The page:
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Second McConnell health scare fuels increased speculation about possible Senate vacancy

J. Tyler Franklin | LPM

U.S. Sen. Mitch McConnell had another health scare this week, fueling questions how Kentucky would fill his seat if the Republican leader is unable to finish his term.

In 2021, the General Assembly changed a law shifting the power to fill Senate vacancies from the governor to the party of the lawmaker leaving office. That raises questions whether Daniel Cameron is running for the right office at the right time.

Cameron worked as legal counsel to McConnell before being elected attorney general. He’s been suggested as the heir apparent to McConnell’s seat. With the senator’s health in question and Cameron down in the polls in his bid for governor, Western Kentucky University Political Science professor Scott Lasely says he doesn’t think Cameron’s run for statewide office was a miscalculation.

“I think this was a decision made largely because Daniel Cameron prefers to serve as governor than in the U.S. Senate," Lasley told WKU Public Radio. "Otherwise, I think he would have waited.”

If Cameron wins the governor's race in November, Lasley believes he’ll be on a short list of high-profile Republicans for national office, including president. If he loses, the question will be whether Cameron would have been better off waiting four more years for an open seat for governor or U.S. Senate.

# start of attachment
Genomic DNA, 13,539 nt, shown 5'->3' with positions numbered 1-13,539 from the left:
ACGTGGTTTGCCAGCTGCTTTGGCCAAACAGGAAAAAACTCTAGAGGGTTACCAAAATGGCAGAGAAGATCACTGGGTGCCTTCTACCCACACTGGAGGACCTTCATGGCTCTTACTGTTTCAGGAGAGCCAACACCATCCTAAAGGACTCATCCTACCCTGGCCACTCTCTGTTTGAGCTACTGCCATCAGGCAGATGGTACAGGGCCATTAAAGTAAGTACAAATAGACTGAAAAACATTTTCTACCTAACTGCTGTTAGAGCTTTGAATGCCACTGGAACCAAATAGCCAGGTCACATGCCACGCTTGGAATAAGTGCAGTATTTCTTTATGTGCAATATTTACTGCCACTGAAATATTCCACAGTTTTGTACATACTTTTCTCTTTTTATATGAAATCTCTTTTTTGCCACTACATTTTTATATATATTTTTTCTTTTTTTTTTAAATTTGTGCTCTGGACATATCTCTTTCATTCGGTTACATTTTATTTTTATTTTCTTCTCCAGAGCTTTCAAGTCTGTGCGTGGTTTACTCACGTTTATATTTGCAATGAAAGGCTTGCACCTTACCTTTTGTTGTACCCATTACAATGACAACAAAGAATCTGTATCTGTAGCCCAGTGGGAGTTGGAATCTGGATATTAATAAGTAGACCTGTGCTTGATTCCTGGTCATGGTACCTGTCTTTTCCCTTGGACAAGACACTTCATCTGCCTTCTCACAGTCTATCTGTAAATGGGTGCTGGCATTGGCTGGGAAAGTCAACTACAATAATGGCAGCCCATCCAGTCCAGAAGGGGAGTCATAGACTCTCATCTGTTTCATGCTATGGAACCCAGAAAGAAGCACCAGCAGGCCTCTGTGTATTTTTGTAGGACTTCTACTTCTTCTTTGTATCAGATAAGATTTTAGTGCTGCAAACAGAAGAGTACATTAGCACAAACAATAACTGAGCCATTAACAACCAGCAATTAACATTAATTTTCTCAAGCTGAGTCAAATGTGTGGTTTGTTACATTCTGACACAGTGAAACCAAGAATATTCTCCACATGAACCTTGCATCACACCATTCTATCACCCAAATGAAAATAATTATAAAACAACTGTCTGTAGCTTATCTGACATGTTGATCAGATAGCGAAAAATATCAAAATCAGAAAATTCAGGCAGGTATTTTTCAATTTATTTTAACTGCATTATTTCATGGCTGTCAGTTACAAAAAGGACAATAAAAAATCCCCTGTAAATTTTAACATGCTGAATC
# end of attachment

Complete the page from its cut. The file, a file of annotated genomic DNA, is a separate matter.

"If he doesn’t run for governor and that’s the position he wants, if there’s a Republican incumbent governor in four years, then he’s frozen at that point. So it’s difficult to make these projections," Lasley said. "It will be easier in a year to decide and analyze whether he made the right decision.

Lasley says he expects McConnell to serve out the remainder of his term that ends in early 2027, but if he departs the office early, the Kentucky Republican Party's executive committee would send Democratic Gov. Andy Beshear a list of three names he could consider for filling the Senate vacancy.

Lasley says the new law is the exception to the rule.

“To my knowledge, Wyoming is the only case where something like this has happened before," he said. "For the most part, it’s up to the governor to make the appointment and most states haven’t messed with that formula.”

Gov. Beshear vetoed the legislation, but the GOP-controlled legislature overrode it, putting the new law into place. Beshear, a former Kentucky attorney general, has signaled that he thinks the law spelling out how Senate vacancies are filled will be challenged in court, and claims it violates the U.S. and Kentucky Constitutions.

Meanwhile, the U.S. Capitol physician has cleared McConnell to return to work following this week’s incident where the senator was briefly unable to speak during a news conference. The doctor said occasional light-headedness is common in patients recovering from a concussion, which McConnell suffered in March.

Lisa is a Scottsville native and WKU alum. She has worked in radio as a news reporter and anchor for 18 years. Prior to joining WKU Public Radio, she most recently worked at WHAS in Louisville and WLAC in Nashville. She has received numerous awards from the Associated Press, including Best Reporter in Kentucky. Many of her stories have been heard on NPR.